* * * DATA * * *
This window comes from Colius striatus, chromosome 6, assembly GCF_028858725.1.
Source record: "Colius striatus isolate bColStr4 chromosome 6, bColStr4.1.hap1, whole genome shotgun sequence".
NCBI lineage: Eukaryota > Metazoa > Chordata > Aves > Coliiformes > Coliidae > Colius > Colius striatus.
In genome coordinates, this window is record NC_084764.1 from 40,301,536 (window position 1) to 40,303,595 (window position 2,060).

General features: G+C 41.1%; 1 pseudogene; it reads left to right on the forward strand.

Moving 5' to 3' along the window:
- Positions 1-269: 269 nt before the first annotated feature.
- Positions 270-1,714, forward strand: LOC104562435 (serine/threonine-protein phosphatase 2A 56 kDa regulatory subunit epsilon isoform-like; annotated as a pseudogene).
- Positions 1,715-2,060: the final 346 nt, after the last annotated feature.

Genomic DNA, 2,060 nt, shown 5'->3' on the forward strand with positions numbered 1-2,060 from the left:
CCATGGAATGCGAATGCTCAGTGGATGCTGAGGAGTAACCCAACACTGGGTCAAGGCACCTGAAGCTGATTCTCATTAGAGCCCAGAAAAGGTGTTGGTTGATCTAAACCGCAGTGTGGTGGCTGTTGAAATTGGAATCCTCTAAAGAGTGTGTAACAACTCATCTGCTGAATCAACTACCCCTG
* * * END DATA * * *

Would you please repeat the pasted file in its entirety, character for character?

This window comes from Colius striatus, chromosome 6, assembly GCF_028858725.1.
Source record: "Colius striatus isolate bColStr4 chromosome 6, bColStr4.1.hap1, whole genome shotgun sequence".
NCBI lineage: Eukaryota > Metazoa > Chordata > Aves > Coliiformes > Coliidae > Colius > Colius striatus.
In genome coordinates, this window is record NC_084764.1 from 40,301,536 (window position 1) to 40,303,595 (window position 2,060).

General features: G+C 41.1%; 1 pseudogene; it reads left to right on the forward strand.

Moving 5' to 3' along the window:
- Positions 1-269: 269 nt before the first annotated feature.
- Positions 270-1,714, forward strand: LOC104562435 (serine/threonine-protein phosphatase 2A 56 kDa regulatory subunit epsilon isoform-like; annotated as a pseudogene).
- Positions 1,715-2,060: the final 346 nt, after the last annotated feature.

Genomic DNA, 2,060 nt, shown 5'->3' on the forward strand with positions numbered 1-2,060 from the left:
CCATGGAATGCGAATGCTCAGTGGATGCTGAGGAGTAACCCAACACTGGGTCAAGGCACCTGAAGCTGATTCTCATTAGAGCCCAGAAAAGGTGTTGGTTGATCTAAACCGCAGTGTGGTGGCTGTTGAAATTGGAATCCTCTAAAGAGTGTGTAACAACTCATCTGCTGAATCAACTACCCCTG